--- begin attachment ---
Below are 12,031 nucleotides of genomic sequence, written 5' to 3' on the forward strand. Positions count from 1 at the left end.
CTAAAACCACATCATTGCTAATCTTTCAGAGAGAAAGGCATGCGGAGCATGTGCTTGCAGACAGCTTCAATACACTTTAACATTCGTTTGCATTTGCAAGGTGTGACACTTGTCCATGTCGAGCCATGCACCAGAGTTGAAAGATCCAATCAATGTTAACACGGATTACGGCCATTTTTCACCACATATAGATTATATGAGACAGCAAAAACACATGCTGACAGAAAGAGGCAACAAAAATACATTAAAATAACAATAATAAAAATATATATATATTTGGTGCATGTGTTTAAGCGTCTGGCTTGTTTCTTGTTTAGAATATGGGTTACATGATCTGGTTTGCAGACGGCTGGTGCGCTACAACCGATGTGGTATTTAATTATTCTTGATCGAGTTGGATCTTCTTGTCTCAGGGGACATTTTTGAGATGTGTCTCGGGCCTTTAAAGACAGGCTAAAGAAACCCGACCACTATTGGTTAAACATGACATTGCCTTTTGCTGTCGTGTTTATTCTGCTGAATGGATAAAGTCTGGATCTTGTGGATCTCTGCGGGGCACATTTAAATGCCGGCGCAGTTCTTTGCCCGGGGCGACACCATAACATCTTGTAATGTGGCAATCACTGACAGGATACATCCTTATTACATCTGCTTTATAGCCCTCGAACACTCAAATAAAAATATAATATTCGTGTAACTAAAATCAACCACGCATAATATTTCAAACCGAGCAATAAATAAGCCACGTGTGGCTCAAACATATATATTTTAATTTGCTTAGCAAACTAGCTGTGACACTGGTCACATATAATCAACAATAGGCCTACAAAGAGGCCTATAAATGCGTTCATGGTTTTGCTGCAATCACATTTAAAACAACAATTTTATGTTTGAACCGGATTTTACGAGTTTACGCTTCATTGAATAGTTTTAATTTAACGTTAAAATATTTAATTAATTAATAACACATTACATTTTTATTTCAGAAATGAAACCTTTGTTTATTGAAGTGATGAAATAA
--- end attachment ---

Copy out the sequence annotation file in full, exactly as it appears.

Below are 12,031 nucleotides of genomic sequence, written 5' to 3' on the forward strand. Positions count from 1 at the left end.
CTAAAACCACATCATTGCTAATCTTTCAGAGAGAAAGGCATGCGGAGCATGTGCTTGCAGACAGCTTCAATACACTTTAACATTCGTTTGCATTTGCAAGGTGTGACACTTGTCCATGTCGAGCCATGCACCAGAGTTGAAAGATCCAATCAATGTTAACACGGATTACGGCCATTTTTCACCACATATAGATTATATGAGACAGCAAAAACACATGCTGACAGAAAGAGGCAACAAAAATACATTAAAATAACAATAATAAAAATATATATATATTTGGTGCATGTGTTTAAGCGTCTGGCTTGTTTCTTGTTTAGAATATGGGTTACATGATCTGGTTTGCAGACGGCTGGTGCGCTACAACCGATGTGGTATTTAATTATTCTTGATCGAGTTGGATCTTCTTGTCTCAGGGGACATTTTTGAGATGTGTCTCGGGCCTTTAAAGACAGGCTAAAGAAACCCGACCACTATTGGTTAAACATGACATTGCCTTTTGCTGTCGTGTTTATTCTGCTGAATGGATAAAGTCTGGATCTTGTGGATCTCTGCGGGGCACATTTAAATGCCGGCGCAGTTCTTTGCCCGGGGCGACACCATAACATCTTGTAATGTGGCAATCACTGACAGGATACATCCTTATTACATCTGCTTTATAGCCCTCGAACACTCAAATAAAAATATAATATTCGTGTAACTAAAATCAACCACGCATAATATTTCAAACCGAGCAATAAATAAGCCACGTGTGGCTCAAACATATATATTTTAATTTGCTTAGCAAACTAGCTGTGACACTGGTCACATATAATCAACAATAGGCCTACAAAGAGGCCTATAAATGCGTTCATGGTTTTGCTGCAATCACATTTAAAACAACAATTTTATGTTTGAACCGGATTTTACGAGTTTACGCTTCATTGAATAGTTTTAATTTAACGTTAAAATATTTAATTAATTAATAACACATTACATTTTTATTTCAGAAATGAAACCTTTGTTTATTGAAGTGATGAAATAA